Generations. That one word embodies a wealth of power. One generation can change the way the world thinks, operates and advances forward into the future. One generation can hold the key to a better life for all. Some generations have been nearly swept away by disease and war – the civil war in America claimed almost an entire generation, leaving us with a void, taking with it any ideas, creations and leaders that it may have offered. When I think about Ebeye, I think mostly about its children. Half of the island population is comprised of children. Precious generational changers.
I remember reading about Ebeye when I first decided to commit to a year of teaching there. I remember thinking that so many good things were happening in the way of communications and technology for a small island that was struggling under the weight of many economic, social and political problems. But of all that I was reading, I wondered…what do the Marshallese people want? While so many technological advances were being made, what weighed on their hearts in importance?
Well, I didn’t take a formal poll or interview anyone, though it was something I had hoped to do. It just didn’t materialize. But through the course of two years, I learned a lot about a culture that is straining to break free of the past outdated traditions while holding onto their heritage as a people. And where you have 17,000 people, you have just as many opinions, perspectives and solutions to the problems. There are those who would not change, and those who desperately strain for it. There is an old mindset and a new one – each with their own advantages and failures. It is an island of people emerging. And along with the people spring forth the ideas and….ideologies.
There are many on Ebeye who are left without hope. And there are those who hold tightly to it. Hope for a better future than the past has offered. There are those who dream of being a self-sustaining island again, which is novel but by all practical purposes now impossible. Developing small islands into towns is too expensive and time consuming to warrant the effort, much less maintain the upkeep of such developments. And economically speaking there is not much in the way of exports to support the society. You might think fishing, but there are no commercial seafaring vessels that belong to the Marshalls. They instead lease out their waters to foreign fisheries who cultivate the profits instead.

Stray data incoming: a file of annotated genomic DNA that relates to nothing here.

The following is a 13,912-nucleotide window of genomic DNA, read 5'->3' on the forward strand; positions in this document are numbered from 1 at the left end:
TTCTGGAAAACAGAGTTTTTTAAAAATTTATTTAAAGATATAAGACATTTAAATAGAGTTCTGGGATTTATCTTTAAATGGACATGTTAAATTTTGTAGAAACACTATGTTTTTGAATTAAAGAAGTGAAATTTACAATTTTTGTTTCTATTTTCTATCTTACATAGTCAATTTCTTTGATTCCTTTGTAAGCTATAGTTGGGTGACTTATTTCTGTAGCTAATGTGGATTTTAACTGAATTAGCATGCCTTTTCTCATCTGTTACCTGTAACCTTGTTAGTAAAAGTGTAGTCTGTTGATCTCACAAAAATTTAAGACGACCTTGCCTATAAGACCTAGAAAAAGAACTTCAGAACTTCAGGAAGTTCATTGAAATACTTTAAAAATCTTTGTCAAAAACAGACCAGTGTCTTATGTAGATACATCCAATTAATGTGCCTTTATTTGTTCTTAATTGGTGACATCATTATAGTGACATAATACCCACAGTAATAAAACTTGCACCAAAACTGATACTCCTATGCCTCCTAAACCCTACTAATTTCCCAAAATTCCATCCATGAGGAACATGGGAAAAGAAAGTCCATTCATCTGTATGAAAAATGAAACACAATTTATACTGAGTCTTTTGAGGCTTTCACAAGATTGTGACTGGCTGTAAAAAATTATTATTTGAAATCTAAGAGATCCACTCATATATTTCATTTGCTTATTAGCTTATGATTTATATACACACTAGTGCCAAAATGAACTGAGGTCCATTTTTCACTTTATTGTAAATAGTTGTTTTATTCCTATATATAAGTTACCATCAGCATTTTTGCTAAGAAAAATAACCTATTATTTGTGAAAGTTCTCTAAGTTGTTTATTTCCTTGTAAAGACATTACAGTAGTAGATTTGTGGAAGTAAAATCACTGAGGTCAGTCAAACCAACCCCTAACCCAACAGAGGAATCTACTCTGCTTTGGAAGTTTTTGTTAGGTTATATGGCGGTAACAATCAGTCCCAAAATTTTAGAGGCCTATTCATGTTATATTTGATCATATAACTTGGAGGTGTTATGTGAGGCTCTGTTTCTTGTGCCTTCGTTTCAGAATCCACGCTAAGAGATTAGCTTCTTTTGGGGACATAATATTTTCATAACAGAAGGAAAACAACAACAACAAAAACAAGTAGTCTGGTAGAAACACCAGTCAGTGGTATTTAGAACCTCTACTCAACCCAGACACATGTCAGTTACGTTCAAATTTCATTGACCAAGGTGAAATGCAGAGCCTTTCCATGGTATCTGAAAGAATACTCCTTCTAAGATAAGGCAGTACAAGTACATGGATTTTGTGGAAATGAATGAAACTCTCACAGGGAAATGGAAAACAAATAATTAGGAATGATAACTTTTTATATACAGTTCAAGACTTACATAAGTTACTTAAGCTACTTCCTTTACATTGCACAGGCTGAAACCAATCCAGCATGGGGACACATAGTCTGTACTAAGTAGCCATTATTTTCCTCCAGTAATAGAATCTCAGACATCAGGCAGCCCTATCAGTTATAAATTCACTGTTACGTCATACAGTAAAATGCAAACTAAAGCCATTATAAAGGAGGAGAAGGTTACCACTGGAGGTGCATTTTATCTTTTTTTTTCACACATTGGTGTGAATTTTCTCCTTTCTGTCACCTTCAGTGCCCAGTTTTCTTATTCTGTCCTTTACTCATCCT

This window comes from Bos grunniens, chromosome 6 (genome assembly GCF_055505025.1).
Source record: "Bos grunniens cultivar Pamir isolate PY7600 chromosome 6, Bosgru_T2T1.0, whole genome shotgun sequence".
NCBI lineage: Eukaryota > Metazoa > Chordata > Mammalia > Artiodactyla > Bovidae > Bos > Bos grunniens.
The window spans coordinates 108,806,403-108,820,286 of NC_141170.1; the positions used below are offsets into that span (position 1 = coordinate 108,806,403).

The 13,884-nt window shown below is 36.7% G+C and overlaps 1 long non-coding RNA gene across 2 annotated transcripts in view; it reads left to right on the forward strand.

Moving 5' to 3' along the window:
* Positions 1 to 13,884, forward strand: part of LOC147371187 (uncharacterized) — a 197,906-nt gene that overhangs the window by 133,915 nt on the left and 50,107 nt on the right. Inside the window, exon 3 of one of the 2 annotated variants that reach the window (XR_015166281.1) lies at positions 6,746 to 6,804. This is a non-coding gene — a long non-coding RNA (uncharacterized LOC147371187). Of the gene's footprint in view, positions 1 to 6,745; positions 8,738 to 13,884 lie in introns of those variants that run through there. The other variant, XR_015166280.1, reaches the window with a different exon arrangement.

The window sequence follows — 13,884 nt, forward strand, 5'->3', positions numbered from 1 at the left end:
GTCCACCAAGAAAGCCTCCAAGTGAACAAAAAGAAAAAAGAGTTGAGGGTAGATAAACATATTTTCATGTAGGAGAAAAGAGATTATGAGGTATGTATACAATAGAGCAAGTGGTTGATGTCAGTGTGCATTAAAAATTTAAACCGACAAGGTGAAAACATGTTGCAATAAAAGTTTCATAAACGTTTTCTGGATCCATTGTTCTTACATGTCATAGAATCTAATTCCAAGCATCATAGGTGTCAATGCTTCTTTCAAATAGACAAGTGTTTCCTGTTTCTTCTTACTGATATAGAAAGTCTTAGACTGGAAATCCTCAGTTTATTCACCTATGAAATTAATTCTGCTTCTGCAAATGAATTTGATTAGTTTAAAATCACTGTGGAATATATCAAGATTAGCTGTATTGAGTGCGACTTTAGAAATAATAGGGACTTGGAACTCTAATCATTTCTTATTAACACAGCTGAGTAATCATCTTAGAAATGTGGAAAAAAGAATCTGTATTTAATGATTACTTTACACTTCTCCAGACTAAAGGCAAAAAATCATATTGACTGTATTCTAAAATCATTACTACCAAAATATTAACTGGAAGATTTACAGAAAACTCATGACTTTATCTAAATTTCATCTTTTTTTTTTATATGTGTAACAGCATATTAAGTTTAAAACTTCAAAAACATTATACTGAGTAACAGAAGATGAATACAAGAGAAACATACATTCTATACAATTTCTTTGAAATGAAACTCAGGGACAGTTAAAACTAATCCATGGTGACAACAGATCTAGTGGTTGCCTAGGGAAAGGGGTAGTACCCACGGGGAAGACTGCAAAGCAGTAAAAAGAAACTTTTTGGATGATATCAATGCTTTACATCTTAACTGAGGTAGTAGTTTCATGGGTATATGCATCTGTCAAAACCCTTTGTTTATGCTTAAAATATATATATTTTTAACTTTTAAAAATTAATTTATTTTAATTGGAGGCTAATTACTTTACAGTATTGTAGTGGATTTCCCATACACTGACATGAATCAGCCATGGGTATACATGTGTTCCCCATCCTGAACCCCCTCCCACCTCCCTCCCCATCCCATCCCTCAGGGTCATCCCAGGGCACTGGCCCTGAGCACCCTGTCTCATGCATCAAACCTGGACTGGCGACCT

Many put hope in their upcoming generation to exact a change and begin to turn things for good. I found that there is an energy among the youth that could set many good things into motion for the small island. I hope to see it. I hope to see some of my own children rise up and be leaders, changing the scope of the future. But they would have to decide if they want to advance or stay rooted in tradition. Are they going to look backwards or forwards? To new ideas or only historical redundancy? It is a delicate line to walk, but the course of time changes many things including turning over generations and their ideologies, allowing for the next generation to step up and be counted.
Practically speaking, the island is very fragile, in many aspects. There is no one answer that will solve all the difficulties they are now facing. But the people are not as active or engaged politically as we are here – they have a history of King-People mentality which is only natural to them. The forces that be are quite confusing, even for me to sort out how things should be done: there are kings, queens, governments, land owners (who have much power), national governments and many other rules and regulations. But I believe this course will change as the children learn and grow into this mile-long world they call Ebeye. I believe in my heart change is coming. I have to believe it…
I believe in God and the plan He has for all the Marshallese and their islands. I pray the very best for the Marshallese, my families in the islands and my friends. I will see you again by the grace of God. And I will be watching to see what good things are happening in your part of the world, praying earnestly for you all.